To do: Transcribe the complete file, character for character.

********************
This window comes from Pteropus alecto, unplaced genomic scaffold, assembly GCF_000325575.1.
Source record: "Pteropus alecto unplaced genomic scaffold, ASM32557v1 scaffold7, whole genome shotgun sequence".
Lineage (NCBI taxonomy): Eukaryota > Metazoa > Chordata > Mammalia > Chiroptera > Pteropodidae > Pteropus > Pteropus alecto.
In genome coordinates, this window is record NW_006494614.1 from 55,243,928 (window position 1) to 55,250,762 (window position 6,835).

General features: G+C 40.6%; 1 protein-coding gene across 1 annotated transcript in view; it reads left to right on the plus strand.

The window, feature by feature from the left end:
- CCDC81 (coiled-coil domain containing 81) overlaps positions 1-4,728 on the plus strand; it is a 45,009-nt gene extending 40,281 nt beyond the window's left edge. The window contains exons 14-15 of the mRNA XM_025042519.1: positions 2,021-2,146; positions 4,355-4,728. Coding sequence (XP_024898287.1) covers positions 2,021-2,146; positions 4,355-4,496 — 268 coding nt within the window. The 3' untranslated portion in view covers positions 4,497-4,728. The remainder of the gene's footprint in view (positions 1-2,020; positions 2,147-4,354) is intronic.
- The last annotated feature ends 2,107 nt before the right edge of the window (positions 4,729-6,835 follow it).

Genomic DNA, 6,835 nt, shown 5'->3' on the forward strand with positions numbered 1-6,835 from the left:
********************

This window comes from Pteropus alecto, unplaced genomic scaffold, assembly GCF_000325575.1.
Source record: "Pteropus alecto unplaced genomic scaffold, ASM32557v1 scaffold7, whole genome shotgun sequence".
Lineage (NCBI taxonomy): Eukaryota > Metazoa > Chordata > Mammalia > Chiroptera > Pteropodidae > Pteropus > Pteropus alecto.
In genome coordinates, this window is record NW_006494614.1 from 55,243,928 (window position 1) to 55,250,762 (window position 6,835).

General features: G+C 40.6%; 1 protein-coding gene across 1 annotated transcript in view; it reads left to right on the plus strand.

The window, feature by feature from the left end:
- CCDC81 (coiled-coil domain containing 81) overlaps positions 1-4,728 on the plus strand; it is a 45,009-nt gene extending 40,281 nt beyond the window's left edge. The window contains exons 14-15 of the mRNA XM_025042519.1: positions 2,021-2,146; positions 4,355-4,728. Coding sequence (XP_024898287.1) covers positions 2,021-2,146; positions 4,355-4,496 — 268 coding nt within the window. The 3' untranslated portion in view covers positions 4,497-4,728. The remainder of the gene's footprint in view (positions 1-2,020; positions 2,147-4,354) is intronic.
- The last annotated feature ends 2,107 nt before the right edge of the window (positions 4,729-6,835 follow it).

Genomic DNA, 6,835 nt, shown 5'->3' on the forward strand with positions numbered 1-6,835 from the left: